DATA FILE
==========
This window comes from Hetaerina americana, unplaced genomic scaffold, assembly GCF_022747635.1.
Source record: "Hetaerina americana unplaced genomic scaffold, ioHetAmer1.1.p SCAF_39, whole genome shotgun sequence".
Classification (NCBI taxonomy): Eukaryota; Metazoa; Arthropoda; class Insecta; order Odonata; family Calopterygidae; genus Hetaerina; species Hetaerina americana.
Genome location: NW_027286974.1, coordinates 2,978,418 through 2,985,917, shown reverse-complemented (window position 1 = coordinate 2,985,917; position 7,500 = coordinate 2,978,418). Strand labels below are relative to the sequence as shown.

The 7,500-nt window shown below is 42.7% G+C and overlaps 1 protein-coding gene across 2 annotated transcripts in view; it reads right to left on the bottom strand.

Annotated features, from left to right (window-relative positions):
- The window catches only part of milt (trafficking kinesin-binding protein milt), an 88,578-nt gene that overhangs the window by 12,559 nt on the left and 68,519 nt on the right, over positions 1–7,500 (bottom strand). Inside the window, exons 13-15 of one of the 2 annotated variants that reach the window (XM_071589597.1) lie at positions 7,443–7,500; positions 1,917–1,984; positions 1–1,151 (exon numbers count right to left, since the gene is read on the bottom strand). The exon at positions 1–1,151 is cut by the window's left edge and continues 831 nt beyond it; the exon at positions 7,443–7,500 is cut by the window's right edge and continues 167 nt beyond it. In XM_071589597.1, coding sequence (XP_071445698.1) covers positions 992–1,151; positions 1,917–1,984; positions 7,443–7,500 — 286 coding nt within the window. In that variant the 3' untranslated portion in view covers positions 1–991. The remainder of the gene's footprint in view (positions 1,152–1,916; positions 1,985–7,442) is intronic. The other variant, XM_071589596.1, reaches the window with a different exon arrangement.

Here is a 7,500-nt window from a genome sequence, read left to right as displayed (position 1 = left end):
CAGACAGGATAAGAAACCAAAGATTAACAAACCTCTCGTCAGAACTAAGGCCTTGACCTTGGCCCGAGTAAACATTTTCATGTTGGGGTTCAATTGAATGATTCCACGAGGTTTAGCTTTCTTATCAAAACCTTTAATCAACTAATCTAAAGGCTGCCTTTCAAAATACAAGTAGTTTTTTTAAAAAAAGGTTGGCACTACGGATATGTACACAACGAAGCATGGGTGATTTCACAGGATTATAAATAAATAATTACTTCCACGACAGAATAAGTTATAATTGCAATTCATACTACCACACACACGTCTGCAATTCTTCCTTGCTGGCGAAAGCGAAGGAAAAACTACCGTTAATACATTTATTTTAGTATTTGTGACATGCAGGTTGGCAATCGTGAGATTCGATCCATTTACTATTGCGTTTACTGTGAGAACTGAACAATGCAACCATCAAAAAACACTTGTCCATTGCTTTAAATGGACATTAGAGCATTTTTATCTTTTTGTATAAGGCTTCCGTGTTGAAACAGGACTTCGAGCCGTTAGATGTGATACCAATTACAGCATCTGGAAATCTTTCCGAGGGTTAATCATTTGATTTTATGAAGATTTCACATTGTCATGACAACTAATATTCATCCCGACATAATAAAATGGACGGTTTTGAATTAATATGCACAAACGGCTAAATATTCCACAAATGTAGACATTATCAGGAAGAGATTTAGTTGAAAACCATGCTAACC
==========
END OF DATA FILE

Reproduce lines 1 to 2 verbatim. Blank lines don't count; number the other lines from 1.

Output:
This window comes from Hetaerina americana, unplaced genomic scaffold, assembly GCF_022747635.1.
Source record: "Hetaerina americana unplaced genomic scaffold, ioHetAmer1.1.p SCAF_39, whole genome shotgun sequence".